Shuttered Italian Film Company Ferrania to Get Back in the Game


Italian photography company Ferrania is ready to start making film again, years after giving up its primary business as a lost cause.

According to a post on the company’s blog, the former employees behind the reconstituted Ferrania have been scrambling to get the old production line ready to roll again. “After more than one year of work, we are finally trying to start again with a small production of film.”

The company is in the midst of a six-month R&D phase now to work out remaining manufacturing issues, from ensuring chemical supplies to retraining former workers. If all goes well and customer interest remains high, they expect to start shipping film early next year.

Ferrania initially will focus on a color negative film derived from Ferrania Solaris FG-100 Plus and a color reversal film derived from Scotch Chrome 100. Formats will be determined by market demand, but the company can do everything from 110 cartridges to Super 8.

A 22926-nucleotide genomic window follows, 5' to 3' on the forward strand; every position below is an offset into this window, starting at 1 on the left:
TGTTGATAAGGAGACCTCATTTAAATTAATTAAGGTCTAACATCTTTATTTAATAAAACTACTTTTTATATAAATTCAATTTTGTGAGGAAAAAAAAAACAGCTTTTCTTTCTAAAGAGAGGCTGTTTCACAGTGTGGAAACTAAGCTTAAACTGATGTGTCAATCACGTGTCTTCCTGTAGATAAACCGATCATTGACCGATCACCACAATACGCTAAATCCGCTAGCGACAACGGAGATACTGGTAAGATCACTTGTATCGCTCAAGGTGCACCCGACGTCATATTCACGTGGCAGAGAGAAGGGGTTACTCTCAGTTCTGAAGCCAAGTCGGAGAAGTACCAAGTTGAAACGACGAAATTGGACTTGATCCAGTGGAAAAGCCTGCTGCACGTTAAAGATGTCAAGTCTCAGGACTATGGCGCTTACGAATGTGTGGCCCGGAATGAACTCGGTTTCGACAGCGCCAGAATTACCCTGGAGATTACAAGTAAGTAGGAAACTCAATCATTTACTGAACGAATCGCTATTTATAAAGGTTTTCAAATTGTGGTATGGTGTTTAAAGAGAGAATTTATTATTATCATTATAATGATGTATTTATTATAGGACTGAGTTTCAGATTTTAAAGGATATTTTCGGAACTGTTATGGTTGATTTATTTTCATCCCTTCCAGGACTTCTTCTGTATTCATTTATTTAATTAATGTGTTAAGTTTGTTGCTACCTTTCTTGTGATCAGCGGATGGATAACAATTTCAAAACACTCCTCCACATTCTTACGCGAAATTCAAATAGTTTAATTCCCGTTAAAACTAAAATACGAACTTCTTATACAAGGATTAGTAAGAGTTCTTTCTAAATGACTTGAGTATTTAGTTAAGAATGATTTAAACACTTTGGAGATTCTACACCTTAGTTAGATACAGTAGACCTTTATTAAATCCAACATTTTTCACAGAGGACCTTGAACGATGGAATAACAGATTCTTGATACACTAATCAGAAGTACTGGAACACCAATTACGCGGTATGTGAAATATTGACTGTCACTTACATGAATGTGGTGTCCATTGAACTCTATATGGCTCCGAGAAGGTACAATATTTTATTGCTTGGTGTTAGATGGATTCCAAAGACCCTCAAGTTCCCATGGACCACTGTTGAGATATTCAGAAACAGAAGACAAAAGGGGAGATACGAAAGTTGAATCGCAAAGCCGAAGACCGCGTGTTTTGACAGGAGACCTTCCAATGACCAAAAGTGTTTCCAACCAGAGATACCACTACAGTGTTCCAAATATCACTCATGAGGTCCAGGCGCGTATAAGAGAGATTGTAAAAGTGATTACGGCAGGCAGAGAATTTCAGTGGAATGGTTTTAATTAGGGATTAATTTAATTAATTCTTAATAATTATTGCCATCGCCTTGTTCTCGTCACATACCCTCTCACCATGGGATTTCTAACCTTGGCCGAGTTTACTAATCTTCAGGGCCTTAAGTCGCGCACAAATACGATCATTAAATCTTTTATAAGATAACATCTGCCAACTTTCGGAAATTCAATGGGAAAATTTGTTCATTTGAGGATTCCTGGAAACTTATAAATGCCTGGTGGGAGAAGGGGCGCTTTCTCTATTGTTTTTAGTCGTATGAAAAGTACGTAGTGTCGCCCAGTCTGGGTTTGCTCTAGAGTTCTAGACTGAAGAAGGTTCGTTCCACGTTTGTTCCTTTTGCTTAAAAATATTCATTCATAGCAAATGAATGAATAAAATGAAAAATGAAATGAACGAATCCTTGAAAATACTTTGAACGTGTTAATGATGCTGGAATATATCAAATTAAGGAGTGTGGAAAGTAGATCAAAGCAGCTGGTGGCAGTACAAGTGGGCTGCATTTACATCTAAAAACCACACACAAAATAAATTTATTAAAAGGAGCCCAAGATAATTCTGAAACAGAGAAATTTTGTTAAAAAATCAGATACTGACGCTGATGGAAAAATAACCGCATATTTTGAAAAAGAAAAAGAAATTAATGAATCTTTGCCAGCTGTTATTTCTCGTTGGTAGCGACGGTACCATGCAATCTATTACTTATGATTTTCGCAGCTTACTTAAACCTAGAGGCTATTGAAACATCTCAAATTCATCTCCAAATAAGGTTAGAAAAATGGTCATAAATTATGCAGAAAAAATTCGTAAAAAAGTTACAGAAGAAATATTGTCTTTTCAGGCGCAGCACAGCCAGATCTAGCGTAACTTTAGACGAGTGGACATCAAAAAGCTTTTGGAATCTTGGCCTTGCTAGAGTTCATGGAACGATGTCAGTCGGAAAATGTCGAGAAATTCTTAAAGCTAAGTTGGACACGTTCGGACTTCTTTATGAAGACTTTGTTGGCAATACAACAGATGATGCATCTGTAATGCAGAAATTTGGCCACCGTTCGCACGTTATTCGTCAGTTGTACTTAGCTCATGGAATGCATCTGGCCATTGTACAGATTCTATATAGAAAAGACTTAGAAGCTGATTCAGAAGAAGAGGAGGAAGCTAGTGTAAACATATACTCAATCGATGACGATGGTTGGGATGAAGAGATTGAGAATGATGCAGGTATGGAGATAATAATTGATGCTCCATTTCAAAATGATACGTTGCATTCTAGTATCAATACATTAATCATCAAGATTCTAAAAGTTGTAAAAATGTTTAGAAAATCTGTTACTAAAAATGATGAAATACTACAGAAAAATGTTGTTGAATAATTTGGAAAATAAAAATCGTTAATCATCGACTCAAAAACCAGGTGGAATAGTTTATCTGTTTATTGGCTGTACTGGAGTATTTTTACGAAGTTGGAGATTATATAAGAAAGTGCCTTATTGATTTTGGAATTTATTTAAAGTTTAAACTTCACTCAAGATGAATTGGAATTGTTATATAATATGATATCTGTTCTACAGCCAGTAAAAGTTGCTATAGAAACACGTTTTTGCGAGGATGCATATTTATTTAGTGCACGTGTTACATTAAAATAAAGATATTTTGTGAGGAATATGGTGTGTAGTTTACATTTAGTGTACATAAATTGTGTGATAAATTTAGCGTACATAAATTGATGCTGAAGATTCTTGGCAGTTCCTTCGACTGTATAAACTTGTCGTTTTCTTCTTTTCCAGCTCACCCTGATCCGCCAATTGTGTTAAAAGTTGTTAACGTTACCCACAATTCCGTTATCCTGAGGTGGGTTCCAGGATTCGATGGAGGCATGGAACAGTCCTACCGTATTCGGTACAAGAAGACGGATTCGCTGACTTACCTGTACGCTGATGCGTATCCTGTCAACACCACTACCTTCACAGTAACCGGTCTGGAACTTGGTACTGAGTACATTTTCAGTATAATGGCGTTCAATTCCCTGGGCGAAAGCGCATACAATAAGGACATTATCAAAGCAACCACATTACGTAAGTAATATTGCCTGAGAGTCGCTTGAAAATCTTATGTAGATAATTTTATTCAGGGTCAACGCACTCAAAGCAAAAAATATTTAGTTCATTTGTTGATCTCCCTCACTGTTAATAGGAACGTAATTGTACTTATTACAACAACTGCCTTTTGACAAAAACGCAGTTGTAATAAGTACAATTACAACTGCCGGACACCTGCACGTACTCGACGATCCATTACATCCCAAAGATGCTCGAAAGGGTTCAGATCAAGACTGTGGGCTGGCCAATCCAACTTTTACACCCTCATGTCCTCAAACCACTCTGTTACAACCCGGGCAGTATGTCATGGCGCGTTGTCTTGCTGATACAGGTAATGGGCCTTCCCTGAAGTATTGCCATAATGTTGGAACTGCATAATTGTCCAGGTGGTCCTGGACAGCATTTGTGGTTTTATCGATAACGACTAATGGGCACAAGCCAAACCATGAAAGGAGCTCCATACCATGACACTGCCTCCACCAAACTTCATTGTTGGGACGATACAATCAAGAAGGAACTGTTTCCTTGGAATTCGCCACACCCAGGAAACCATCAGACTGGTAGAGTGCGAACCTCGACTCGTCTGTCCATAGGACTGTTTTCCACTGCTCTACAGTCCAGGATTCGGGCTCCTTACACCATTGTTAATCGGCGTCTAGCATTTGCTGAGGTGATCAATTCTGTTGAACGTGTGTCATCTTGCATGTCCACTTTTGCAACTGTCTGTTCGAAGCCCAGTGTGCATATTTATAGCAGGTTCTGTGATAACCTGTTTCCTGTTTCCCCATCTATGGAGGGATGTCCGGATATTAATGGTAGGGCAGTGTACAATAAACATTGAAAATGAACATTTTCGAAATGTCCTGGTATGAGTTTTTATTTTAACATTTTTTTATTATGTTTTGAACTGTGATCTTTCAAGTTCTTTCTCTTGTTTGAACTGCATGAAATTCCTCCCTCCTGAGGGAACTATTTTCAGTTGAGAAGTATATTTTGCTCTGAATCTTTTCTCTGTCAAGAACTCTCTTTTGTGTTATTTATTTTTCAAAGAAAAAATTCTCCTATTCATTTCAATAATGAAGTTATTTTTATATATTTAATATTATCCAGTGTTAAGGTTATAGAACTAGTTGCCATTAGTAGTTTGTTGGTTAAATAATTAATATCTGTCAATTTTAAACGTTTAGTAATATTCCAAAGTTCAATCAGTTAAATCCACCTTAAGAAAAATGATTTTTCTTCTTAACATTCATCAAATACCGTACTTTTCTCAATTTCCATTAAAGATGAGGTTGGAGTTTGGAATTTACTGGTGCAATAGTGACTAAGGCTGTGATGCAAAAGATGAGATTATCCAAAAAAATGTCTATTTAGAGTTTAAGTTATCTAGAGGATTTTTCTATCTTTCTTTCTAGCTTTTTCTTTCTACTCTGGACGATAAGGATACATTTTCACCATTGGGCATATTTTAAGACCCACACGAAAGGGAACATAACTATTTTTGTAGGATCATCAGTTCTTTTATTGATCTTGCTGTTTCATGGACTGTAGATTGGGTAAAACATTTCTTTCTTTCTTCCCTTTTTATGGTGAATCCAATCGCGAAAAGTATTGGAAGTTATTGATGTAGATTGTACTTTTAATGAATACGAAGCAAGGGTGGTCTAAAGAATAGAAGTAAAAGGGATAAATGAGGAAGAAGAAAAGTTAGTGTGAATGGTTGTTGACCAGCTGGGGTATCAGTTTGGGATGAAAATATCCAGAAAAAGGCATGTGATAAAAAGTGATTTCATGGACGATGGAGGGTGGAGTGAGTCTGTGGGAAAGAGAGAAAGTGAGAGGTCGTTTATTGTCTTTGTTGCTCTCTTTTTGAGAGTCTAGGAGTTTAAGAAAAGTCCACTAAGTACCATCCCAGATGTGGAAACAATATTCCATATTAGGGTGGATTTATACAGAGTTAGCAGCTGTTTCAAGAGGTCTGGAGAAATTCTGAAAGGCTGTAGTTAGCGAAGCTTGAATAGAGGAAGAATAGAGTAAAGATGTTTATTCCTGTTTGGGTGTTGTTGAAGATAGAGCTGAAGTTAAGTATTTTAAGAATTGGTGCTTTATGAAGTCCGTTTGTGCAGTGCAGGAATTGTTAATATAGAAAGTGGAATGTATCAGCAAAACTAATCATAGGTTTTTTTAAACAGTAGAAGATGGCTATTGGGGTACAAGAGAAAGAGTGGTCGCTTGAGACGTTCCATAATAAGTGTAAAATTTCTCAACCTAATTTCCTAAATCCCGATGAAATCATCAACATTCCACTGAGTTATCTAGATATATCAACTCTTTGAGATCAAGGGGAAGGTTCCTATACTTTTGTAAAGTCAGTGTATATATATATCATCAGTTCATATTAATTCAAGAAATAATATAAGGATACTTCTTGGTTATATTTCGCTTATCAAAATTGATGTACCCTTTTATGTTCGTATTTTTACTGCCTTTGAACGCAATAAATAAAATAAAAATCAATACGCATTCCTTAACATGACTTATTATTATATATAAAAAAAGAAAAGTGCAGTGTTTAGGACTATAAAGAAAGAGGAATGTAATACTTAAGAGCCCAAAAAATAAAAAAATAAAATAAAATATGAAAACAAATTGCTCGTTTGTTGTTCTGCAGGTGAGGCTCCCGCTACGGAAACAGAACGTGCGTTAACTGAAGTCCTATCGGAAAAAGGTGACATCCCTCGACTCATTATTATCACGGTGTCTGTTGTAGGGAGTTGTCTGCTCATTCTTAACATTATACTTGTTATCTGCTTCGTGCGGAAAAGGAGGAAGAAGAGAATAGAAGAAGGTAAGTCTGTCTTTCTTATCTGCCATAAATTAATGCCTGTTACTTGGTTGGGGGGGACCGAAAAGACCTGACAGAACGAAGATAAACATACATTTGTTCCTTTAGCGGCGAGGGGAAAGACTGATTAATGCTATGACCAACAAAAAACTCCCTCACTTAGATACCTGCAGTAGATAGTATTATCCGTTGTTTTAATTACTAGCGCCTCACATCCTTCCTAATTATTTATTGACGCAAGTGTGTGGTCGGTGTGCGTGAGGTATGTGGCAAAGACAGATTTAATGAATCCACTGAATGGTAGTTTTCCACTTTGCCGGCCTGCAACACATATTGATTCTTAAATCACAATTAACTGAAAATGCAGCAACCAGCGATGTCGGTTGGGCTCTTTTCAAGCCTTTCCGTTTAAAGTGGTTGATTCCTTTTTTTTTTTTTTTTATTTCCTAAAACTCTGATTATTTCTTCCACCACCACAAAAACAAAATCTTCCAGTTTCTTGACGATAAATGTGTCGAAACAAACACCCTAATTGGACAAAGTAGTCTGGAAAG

Ferrania started out in 1923 as a manufacturer of photographic paper and film, mostly sold under the Solaris brand. It later branched out cameras, producing several dozen models ranging from cheap instamatics to sleek rangefinders.


The company went through several acquisitions, starting with the 3M in 1964, before shutting down completely several years ago. Former employee regrouped as FILM Ferrania s.r.l. and purchased rights to the name and key production equipment and buildings.

The reborn company, operating under the banner “The Future of Analog Film Starts Again From Italy,” is encouraging analog buffs to use its mailing list and Facebook page to let Ferrania know what kind of film they want.

Image credits: “Ferrania Color” by Juan Carlos Martins